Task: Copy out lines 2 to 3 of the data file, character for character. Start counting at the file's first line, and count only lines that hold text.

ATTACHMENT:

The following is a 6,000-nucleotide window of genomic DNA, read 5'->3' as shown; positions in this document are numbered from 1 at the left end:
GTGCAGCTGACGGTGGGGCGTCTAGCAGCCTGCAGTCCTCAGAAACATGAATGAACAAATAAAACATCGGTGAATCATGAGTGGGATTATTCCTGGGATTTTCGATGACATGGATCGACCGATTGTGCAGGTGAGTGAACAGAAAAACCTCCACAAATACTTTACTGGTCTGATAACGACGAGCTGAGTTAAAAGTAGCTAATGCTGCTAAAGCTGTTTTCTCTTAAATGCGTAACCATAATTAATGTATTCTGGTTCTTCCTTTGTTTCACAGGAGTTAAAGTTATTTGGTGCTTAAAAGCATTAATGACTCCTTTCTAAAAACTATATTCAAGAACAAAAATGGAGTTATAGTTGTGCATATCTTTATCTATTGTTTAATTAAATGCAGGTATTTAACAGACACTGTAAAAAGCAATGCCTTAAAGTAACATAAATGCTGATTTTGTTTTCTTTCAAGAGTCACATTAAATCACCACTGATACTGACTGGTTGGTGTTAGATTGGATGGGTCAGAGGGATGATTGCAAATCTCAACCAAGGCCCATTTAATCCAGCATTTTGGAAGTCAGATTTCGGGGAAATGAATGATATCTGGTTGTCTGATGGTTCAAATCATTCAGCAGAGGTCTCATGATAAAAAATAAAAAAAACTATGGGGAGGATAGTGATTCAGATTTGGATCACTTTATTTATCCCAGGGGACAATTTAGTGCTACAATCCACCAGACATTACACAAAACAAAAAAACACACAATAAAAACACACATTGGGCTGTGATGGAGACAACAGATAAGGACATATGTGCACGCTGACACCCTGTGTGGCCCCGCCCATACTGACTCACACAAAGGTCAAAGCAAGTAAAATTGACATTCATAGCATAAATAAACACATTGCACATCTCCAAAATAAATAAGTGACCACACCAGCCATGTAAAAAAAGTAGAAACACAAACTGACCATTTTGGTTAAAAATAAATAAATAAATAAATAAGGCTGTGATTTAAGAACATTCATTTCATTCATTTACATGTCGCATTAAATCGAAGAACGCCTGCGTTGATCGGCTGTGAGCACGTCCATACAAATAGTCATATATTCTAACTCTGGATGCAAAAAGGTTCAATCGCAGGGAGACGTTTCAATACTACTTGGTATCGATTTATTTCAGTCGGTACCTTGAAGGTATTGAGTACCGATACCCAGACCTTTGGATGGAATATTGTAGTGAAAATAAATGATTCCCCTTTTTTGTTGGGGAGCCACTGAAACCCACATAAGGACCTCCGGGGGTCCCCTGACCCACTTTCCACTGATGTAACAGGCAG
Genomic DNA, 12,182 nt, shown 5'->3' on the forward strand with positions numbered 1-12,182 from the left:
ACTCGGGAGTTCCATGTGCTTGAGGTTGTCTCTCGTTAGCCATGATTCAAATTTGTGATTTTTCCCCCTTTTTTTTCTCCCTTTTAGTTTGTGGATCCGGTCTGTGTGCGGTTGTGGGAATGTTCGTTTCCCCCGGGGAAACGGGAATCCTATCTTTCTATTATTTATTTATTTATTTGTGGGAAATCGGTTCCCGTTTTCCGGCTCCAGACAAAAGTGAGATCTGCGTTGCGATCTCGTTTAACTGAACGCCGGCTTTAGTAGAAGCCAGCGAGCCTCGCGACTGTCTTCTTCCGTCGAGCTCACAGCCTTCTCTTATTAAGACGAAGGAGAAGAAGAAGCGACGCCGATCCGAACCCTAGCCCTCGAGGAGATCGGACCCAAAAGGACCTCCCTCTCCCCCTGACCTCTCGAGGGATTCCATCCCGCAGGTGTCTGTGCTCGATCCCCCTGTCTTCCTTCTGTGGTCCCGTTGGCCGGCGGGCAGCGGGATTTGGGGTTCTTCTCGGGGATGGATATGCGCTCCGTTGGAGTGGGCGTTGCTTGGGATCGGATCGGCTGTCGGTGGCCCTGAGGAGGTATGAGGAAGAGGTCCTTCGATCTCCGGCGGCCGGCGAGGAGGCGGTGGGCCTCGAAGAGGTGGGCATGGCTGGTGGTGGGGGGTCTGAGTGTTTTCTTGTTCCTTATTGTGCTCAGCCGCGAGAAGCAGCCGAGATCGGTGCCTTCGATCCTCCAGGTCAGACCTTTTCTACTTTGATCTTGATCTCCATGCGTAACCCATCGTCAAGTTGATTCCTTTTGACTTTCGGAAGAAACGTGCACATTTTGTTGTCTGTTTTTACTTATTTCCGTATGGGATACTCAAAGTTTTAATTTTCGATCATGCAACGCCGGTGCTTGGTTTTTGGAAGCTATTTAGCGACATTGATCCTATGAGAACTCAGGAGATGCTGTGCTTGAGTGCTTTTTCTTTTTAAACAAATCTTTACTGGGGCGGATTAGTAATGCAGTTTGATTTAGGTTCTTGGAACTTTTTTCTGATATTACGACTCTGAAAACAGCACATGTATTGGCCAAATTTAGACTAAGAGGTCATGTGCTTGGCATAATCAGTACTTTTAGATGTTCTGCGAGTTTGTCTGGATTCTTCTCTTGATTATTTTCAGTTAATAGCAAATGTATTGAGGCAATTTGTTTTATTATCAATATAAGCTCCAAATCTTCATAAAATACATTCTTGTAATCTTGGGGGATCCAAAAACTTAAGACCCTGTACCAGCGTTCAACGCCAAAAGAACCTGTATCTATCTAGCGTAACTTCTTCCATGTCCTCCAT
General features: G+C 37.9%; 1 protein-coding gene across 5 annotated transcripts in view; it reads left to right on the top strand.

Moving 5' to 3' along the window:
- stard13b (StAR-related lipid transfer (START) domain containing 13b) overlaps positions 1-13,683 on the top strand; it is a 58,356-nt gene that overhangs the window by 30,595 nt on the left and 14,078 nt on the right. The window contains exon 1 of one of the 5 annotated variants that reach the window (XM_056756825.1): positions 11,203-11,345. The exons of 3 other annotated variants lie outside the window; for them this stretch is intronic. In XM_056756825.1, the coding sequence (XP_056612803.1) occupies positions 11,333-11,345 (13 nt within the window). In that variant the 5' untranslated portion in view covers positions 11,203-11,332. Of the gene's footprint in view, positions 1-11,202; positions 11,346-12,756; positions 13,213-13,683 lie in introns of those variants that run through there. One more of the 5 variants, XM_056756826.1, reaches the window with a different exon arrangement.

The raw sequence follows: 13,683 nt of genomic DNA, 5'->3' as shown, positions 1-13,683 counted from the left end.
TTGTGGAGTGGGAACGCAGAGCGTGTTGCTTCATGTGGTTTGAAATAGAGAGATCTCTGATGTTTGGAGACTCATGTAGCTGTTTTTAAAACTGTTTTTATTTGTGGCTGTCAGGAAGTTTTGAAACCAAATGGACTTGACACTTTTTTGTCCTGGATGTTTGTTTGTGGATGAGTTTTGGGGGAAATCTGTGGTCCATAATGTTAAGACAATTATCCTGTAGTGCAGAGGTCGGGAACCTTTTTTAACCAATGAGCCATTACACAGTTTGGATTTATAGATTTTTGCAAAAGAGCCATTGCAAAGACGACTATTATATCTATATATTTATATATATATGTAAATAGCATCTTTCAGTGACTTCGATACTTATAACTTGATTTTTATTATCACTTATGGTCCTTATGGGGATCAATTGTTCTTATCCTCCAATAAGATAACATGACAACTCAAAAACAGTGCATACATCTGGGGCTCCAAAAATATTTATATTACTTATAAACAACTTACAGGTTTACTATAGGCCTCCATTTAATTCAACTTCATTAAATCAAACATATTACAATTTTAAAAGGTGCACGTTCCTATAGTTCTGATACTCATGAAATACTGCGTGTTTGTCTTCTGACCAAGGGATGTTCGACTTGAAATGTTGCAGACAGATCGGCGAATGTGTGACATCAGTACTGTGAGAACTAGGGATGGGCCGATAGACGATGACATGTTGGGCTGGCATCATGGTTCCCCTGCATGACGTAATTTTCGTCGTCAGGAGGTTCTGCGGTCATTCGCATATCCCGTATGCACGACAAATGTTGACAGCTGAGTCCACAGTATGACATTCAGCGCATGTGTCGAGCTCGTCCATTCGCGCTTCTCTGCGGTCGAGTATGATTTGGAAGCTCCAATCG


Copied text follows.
GTGCAGCTGACGGTGGGGCGTCTAGCAGCCTGCAGTCCTCAGAAACATGAATGAACAAATAAAACATCGGTGAATCATGAGTGGGATTATTCCTGGGATTTTCGATGACATGGATCGACCGATTGTGCAGGTGAGTGAACAGAAAAACCTCCACAAATACTTTACTGGTCTGATAACGACGAGCTGAGTTAAAAGTAGCTAATGCTGCTAAAGCTGTTTTCTCTTAAATGCGTAACCATAATTAATGTATTCTGGTTCTTCCTTTGTTTCACAGGAGTTAAAGTTATTTGGTGCTTAAAAGCATTAATGACTCCTTTCTAAAAACTATATTCAAGAACAAAAATGGAGTTATAGTTGTGCATATCTTTATCTATTGTTTAATTAAATGCAGGTATTTAACAGACACTGTAAAAAGCAATGCCTTAAAGTAACATAAATGCTGATTTTGTTTTCTTTCAAGAGTCACATTAAATCACCACTGATACTGACTGGTTGGTGTTAGATTGGATGGGTCAGAGGGATGATTGCAAATCTCAACCAAGGCCCATTTAATCCAGCATTTTGGAAGTCAGATTTCGGGGAAATGAATGATATCTGGTTGTCTGATGGTTCAAATCATTCAGCAGAGGTCTCATGATAAAAAATAAAAAAAACTATGGGGAGGATAGTGATTCAGATTTGGATCACTTTATTTATCCCAGGGGACAATTTAGTGCTACAATCCACCAGACATTACACAAAACAAAAAAACACACAATAAAAACACACATTGGGCTGTGATGGAGACAACAGATAAGGACATATGTGCACGCTGACACCCTGTGTGGCCCCGCCCATACTGACTCACACAAAGGTCAAAGCAAGTAAAATTGACATTCATAGCATAAATAAACACATTGCACATCTCCAAAATAAATAAGTGACCACACCAGCCATGTAAAAAAAGTAGAAACACAAACTGACCATTTTGGTTAAAAATAAATAAATAAATAAATAAGGCTGTGATTTAAGAACATTCATTTCATTCATTTACATGTCGCATTAAATCGAAGAACGCCTGCGTTGATCGGCTGTGAGCACGTCCATACAAATAGTCATATATTCTAACTCTGGATGCAAAAAGGTTCAATCGCAGGGAGACGTTTCAATACTACTTGGTATCGATTTATTTCAGTCGGTACCTTGAAGGTATTGAGTACCGATACCCAGACCTTTGGATGGAATATTGTAGTGAAAATAAATGATTCCCCTTTTTTGTTGGGGAGCCACTGAAACCCACATAAGGACCTCCGGGGGTCCCCTGACCCACTTTCCACTGATGTAACAGGCAG
Genomic DNA, 12,182 nt, shown 5'->3' on the forward strand with positions numbered 1-12,182 from the left: